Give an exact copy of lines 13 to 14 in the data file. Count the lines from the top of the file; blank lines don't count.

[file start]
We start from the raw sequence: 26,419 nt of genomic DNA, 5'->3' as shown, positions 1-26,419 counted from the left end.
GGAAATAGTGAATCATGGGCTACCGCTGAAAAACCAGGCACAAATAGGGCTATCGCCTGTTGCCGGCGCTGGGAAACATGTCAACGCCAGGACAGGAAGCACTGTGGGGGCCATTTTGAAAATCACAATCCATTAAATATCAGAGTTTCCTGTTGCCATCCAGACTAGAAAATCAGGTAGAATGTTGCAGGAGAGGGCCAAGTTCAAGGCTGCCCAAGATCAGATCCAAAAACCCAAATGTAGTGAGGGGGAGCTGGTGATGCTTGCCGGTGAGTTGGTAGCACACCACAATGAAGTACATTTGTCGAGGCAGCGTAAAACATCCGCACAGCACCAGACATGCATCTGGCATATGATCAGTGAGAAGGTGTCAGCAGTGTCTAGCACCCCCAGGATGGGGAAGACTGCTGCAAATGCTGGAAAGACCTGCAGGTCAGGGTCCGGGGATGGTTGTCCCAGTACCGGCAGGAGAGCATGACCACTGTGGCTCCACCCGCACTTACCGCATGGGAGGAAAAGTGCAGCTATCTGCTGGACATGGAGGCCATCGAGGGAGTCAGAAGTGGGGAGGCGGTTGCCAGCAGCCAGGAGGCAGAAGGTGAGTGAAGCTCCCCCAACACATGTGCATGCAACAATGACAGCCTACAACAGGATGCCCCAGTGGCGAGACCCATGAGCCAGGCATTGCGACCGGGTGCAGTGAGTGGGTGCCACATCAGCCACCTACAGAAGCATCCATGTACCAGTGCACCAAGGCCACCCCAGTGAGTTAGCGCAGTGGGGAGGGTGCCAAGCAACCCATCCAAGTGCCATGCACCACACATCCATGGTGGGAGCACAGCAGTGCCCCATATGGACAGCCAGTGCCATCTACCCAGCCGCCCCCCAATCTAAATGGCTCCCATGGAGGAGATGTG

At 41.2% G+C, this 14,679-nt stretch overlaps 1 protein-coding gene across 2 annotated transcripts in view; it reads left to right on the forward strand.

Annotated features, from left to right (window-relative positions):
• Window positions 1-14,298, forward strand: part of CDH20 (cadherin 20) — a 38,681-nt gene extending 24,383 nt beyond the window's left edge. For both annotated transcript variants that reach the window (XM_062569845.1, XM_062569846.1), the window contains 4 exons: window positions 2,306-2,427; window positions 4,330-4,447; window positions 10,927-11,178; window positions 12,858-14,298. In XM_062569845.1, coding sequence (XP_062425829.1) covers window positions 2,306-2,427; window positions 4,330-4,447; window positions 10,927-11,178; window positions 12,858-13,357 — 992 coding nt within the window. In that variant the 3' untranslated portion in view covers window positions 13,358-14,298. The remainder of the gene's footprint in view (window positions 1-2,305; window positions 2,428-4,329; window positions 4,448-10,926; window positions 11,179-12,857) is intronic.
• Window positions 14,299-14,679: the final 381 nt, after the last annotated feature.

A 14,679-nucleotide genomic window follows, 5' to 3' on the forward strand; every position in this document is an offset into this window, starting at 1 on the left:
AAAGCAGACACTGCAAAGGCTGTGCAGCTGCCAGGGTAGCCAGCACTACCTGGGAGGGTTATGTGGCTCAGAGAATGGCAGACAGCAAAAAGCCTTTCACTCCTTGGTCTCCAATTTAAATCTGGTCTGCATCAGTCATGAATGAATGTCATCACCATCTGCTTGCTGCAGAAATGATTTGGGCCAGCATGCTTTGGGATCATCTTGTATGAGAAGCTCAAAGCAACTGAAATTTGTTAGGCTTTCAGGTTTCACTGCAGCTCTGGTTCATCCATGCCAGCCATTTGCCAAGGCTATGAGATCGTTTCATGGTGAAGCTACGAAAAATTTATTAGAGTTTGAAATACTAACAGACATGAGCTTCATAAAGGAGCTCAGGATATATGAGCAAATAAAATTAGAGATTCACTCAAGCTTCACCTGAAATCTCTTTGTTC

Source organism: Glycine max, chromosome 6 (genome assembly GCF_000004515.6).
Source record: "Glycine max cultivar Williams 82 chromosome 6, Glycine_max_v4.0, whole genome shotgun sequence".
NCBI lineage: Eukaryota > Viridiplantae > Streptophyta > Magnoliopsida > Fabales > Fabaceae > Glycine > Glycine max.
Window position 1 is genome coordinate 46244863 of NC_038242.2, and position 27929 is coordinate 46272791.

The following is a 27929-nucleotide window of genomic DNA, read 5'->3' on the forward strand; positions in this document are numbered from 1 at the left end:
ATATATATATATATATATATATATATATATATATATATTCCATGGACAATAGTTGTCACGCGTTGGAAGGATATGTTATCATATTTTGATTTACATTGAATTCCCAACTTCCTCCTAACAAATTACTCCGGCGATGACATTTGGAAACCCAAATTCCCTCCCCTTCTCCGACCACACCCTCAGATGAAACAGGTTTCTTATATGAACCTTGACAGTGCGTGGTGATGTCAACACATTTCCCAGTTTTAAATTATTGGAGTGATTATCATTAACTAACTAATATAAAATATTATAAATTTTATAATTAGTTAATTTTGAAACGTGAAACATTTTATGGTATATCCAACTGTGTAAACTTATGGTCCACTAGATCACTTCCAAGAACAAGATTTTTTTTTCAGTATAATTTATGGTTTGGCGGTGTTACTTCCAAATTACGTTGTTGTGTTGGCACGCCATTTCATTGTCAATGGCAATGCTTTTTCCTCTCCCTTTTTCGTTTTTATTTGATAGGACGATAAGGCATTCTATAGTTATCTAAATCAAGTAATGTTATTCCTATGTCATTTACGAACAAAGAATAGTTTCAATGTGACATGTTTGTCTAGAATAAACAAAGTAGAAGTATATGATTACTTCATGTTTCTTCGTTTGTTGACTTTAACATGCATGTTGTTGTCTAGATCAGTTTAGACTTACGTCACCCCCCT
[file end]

The following is a 27929-nucleotide window of genomic DNA, read 5'->3' on the forward strand; positions in this document are numbered from 1 at the left end:
ATATATATATATATATATATATATATATATATATATATTCCATGGACAATAGTTGTCACGCGTTGGAAGGATATGTTATCATATTTTGATTTACATTGAATTCCCAACTTCCTCCTAACAAATTACTCCGGCGATGACATTTGGAAACCCAAATTCCCTCCCCTTCTCCGACCACACCCTCAGATGAAACAGGTTTCTTATATGAACCTTGACAGTGCGTGGTGATGTCAACACATTTCCCAGTTTTAAATTATTGGAGTGATTATCATTAACTAACTAATATAAAATATTATAAATTTTATAATTAGTTAATTTTGAAACGTGAAACATTTTATGGTATATCCAACTGTGTAAACTTATGGTCCACTAGATCACTTCCAAGAACAAGATTTTTTTTTCAGTATAATTTATGGTTTGGCGGTGTTACTTCCAAATTACGTTGTTGTGTTGGCACGCCATTTCATTGTCAATGGCAATGCTTTTTCCTCTCCCTTTTTCGTTTTTATTTGATAGGACGATAAGGCATTCTATAGTTATCTAAATCAAGTAATGTTATTCCTATGTCATTTACGAACAAAGAATAGTTTCAATGTGACATGTTTGTCTAGAATAAACAAAGTAGAAGTATATGATTACTTCATGTTTCTTCGTTTGTTGACTTTAACATGCATGTTGTTGTCTAGATCAGTTTAGACTTACGTCACCCCCCT